Director: Jordan Vogt-Roberts
Year Released: 2013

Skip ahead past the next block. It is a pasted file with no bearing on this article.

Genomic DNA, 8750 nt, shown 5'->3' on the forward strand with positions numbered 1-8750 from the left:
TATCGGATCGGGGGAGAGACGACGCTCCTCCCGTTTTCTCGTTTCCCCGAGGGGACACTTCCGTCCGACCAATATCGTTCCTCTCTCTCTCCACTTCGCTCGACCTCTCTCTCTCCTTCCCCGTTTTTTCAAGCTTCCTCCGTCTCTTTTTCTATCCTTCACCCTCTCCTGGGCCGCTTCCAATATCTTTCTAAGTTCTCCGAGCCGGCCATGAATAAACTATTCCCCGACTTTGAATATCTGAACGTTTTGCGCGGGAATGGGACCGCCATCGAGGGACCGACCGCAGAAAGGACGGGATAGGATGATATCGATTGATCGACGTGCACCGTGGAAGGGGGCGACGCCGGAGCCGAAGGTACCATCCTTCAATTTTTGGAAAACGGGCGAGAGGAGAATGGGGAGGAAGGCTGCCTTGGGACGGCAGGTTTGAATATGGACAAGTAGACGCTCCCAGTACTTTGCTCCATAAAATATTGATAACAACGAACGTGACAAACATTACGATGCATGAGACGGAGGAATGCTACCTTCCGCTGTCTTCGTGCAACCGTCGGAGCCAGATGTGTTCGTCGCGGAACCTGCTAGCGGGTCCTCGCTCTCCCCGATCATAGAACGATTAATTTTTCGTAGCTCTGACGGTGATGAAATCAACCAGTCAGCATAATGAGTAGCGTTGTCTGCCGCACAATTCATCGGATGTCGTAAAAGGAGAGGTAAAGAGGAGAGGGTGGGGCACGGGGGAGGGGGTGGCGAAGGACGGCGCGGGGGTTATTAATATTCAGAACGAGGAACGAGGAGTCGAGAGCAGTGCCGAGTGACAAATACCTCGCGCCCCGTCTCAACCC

Two buddies (Nick Robinson and Gabriel Basso), along with a quirky tagalong (Moises Arias), run away from their "horrible home lives" (privileged white kid problems) and build a house in the middle of the forest - things are fine until Vogt-Roberts and screenwriter Chris Galletta throw in a flaky white girl (Erin Moriarty) to disrupt their faux-Thoreauvian "self-sufficiency." The emphasis on quirkiness trumps a need to explore plausible human psychology, as the characters behave eccentrically - Robinson's father (Nick Offerman), for example, handles his son's calling the police (over a game of Monopoly) and running away from home rather casually (had I done that as a youth I wouldn't be here to type this rinky-dink capsule review out). The rather rote love triangle is only in there to bring about the conclusion of the movie (Moriarty embodies the prototypically promiscuous teenage ditz) and there isn't enough in this for anyone have strong feelings about the story one way or another. It just sits there, coasting on cuteness ... like a dumb puppy.